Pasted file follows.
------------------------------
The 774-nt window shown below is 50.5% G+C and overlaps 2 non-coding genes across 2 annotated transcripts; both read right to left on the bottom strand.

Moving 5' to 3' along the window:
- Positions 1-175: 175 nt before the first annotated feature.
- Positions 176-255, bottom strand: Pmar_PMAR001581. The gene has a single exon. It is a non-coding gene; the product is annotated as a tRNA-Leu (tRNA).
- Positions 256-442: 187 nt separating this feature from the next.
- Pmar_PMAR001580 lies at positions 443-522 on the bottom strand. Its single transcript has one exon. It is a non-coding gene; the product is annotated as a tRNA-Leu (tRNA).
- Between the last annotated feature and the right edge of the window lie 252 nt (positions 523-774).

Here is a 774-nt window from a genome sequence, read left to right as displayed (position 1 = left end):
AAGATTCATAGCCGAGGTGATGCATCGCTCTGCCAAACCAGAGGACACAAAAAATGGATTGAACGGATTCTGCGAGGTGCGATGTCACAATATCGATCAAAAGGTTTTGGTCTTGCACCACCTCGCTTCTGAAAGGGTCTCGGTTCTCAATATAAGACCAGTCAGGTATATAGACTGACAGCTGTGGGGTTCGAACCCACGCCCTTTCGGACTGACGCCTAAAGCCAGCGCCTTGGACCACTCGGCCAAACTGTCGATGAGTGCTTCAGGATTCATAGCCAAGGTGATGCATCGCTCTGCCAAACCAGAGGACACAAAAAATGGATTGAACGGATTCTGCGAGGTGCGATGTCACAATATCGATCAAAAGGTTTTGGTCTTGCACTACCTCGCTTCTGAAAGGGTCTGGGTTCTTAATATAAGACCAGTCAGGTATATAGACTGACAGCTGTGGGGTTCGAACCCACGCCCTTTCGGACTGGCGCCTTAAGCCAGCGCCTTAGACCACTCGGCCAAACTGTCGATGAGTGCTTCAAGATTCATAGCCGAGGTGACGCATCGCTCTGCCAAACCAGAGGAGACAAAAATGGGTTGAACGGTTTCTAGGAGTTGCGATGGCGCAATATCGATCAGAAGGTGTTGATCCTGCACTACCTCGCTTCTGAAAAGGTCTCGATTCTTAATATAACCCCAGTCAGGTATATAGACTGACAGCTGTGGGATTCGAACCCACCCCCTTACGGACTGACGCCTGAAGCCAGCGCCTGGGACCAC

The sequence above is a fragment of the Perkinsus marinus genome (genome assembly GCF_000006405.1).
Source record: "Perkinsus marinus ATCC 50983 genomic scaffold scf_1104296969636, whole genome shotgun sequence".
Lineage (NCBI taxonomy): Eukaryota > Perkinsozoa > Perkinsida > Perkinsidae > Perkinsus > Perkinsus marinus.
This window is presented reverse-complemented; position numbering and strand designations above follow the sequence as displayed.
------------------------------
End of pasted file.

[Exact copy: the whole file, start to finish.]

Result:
The 774-nt window shown below is 50.5% G+C and overlaps 2 non-coding genes across 2 annotated transcripts; both read right to left on the bottom strand.

Moving 5' to 3' along the window:
- Positions 1-175: 175 nt before the first annotated feature.
- Positions 176-255, bottom strand: Pmar_PMAR001581. The gene has a single exon. It is a non-coding gene; the product is annotated as a tRNA-Leu (tRNA).
- Positions 256-442: 187 nt separating this feature from the next.
- Pmar_PMAR001580 lies at positions 443-522 on the bottom strand. Its single transcript has one exon. It is a non-coding gene; the product is annotated as a tRNA-Leu (tRNA).
- Between the last annotated feature and the right edge of the window lie 252 nt (positions 523-774).

Here is a 774-nt window from a genome sequence, read left to right as displayed (position 1 = left end):
AAGATTCATAGCCGAGGTGATGCATCGCTCTGCCAAACCAGAGGACACAAAAAATGGATTGAACGGATTCTGCGAGGTGCGATGTCACAATATCGATCAAAAGGTTTTGGTCTTGCACCACCTCGCTTCTGAAAGGGTCTCGGTTCTCAATATAAGACCAGTCAGGTATATAGACTGACAGCTGTGGGGTTCGAACCCACGCCCTTTCGGACTGACGCCTAAAGCCAGCGCCTTGGACCACTCGGCCAAACTGTCGATGAGTGCTTCAGGATTCATAGCCAAGGTGATGCATCGCTCTGCCAAACCAGAGGACACAAAAAATGGATTGAACGGATTCTGCGAGGTGCGATGTCACAATATCGATCAAAAGGTTTTGGTCTTGCACTACCTCGCTTCTGAAAGGGTCTGGGTTCTTAATATAAGACCAGTCAGGTATATAGACTGACAGCTGTGGGGTTCGAACCCACGCCCTTTCGGACTGGCGCCTTAAGCCAGCGCCTTAGACCACTCGGCCAAACTGTCGATGAGTGCTTCAAGATTCATAGCCGAGGTGACGCATCGCTCTGCCAAACCAGAGGAGACAAAAATGGGTTGAACGGTTTCTAGGAGTTGCGATGGCGCAATATCGATCAGAAGGTGTTGATCCTGCACTACCTCGCTTCTGAAAAGGTCTCGATTCTTAATATAACCCCAGTCAGGTATATAGACTGACAGCTGTGGGATTCGAACCCACCCCCTTACGGACTGACGCCTGAAGCCAGCGCCTGGGACCAC

The sequence above is a fragment of the Perkinsus marinus genome (genome assembly GCF_000006405.1).
Source record: "Perkinsus marinus ATCC 50983 genomic scaffold scf_1104296969636, whole genome shotgun sequence".
Lineage (NCBI taxonomy): Eukaryota > Perkinsozoa > Perkinsida > Perkinsidae > Perkinsus > Perkinsus marinus.
This window is presented reverse-complemented; position numbering and strand designations above follow the sequence as displayed.